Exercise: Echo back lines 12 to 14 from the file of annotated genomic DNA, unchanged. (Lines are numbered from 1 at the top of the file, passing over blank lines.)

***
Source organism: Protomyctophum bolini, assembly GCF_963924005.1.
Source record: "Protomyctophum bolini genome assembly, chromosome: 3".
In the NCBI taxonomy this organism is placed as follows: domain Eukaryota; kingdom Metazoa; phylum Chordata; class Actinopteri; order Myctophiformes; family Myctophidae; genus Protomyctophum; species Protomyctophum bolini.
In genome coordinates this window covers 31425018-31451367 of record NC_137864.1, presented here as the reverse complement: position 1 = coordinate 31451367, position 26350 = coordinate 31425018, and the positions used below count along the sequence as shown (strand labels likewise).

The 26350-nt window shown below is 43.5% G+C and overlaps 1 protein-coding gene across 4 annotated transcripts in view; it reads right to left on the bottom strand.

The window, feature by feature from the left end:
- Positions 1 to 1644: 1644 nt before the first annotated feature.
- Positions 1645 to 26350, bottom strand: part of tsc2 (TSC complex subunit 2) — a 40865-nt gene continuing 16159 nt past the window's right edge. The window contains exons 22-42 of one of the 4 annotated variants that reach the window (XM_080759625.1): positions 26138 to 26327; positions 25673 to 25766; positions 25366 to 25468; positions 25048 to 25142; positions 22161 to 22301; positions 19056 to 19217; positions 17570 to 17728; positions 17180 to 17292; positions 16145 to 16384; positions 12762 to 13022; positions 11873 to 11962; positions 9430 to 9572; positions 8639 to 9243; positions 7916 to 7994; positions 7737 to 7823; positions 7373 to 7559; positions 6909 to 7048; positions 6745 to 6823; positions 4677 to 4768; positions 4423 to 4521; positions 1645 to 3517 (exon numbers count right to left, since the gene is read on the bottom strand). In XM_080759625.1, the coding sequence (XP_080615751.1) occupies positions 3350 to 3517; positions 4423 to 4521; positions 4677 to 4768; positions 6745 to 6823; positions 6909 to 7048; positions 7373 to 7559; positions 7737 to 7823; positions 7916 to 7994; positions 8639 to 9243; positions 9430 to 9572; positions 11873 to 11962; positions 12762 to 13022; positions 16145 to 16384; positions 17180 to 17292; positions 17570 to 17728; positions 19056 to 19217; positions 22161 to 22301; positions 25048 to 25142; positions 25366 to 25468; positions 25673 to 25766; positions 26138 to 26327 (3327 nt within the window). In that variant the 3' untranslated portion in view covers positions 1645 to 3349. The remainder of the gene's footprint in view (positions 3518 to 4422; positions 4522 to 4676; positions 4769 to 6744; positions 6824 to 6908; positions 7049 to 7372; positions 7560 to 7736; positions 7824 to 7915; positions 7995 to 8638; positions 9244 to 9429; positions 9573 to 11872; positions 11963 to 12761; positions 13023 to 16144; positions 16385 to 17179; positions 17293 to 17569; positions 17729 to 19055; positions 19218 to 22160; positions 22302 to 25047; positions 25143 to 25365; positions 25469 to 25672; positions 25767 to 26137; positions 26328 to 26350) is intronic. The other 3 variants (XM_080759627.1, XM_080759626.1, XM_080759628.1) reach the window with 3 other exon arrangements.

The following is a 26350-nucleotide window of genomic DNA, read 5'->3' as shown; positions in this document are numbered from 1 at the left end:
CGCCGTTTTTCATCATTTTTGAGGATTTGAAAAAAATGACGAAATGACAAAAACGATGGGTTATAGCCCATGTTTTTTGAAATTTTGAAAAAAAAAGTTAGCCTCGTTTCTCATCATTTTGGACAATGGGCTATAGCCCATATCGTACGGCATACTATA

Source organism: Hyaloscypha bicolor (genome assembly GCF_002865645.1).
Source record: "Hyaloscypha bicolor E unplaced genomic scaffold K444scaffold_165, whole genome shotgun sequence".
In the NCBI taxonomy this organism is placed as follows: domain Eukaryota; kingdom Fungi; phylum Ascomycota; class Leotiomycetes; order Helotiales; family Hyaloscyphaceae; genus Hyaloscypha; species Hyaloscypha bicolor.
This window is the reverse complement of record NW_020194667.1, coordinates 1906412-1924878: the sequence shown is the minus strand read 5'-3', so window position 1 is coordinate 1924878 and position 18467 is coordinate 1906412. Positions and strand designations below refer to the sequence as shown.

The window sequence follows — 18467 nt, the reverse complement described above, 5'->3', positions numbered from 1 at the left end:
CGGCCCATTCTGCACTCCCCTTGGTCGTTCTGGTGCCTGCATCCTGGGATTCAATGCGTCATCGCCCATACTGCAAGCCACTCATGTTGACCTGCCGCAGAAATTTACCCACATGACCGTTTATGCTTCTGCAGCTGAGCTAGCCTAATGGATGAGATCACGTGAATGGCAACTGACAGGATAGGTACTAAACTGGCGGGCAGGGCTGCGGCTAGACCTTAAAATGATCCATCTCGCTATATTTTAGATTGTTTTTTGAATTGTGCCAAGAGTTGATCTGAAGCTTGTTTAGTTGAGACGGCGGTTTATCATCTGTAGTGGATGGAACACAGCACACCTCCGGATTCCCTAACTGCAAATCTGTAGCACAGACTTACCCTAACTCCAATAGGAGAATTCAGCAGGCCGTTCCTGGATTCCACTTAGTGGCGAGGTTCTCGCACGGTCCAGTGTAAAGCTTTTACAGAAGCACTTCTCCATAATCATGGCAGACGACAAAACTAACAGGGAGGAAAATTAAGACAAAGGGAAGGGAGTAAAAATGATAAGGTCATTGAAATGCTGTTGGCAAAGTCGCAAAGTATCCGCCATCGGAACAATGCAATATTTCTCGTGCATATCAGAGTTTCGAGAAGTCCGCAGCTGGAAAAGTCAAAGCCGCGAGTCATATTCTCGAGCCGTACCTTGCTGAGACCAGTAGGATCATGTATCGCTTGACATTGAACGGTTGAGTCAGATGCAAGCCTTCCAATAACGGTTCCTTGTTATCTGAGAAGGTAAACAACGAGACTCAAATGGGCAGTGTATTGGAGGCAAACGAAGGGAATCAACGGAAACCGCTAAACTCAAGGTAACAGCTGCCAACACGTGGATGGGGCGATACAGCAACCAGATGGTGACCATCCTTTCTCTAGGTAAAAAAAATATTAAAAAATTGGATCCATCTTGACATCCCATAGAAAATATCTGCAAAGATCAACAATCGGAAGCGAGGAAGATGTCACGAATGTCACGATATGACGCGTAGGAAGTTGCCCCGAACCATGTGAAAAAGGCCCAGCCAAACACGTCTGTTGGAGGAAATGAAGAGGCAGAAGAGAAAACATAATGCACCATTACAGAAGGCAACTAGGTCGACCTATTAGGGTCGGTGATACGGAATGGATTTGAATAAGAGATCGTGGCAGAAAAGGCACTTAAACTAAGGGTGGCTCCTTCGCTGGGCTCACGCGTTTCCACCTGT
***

Source record: "Hyaloscypha bicolor E unplaced genomic scaffold K444scaffold_165, whole genome shotgun sequence".
In the NCBI taxonomy this organism is placed as follows: domain Eukaryota; kingdom Fungi; phylum Ascomycota; class Leotiomycetes; order Helotiales; family Hyaloscyphaceae; genus Hyaloscypha; species Hyaloscypha bicolor.
This window is the reverse complement of record NW_020194667.1, coordinates 1906412-1924878: the sequence shown is the minus strand read 5'-3', so window position 1 is coordinate 1924878 and position 18467 is coordinate 1906412. Positions and strand designations below refer to the sequence as shown.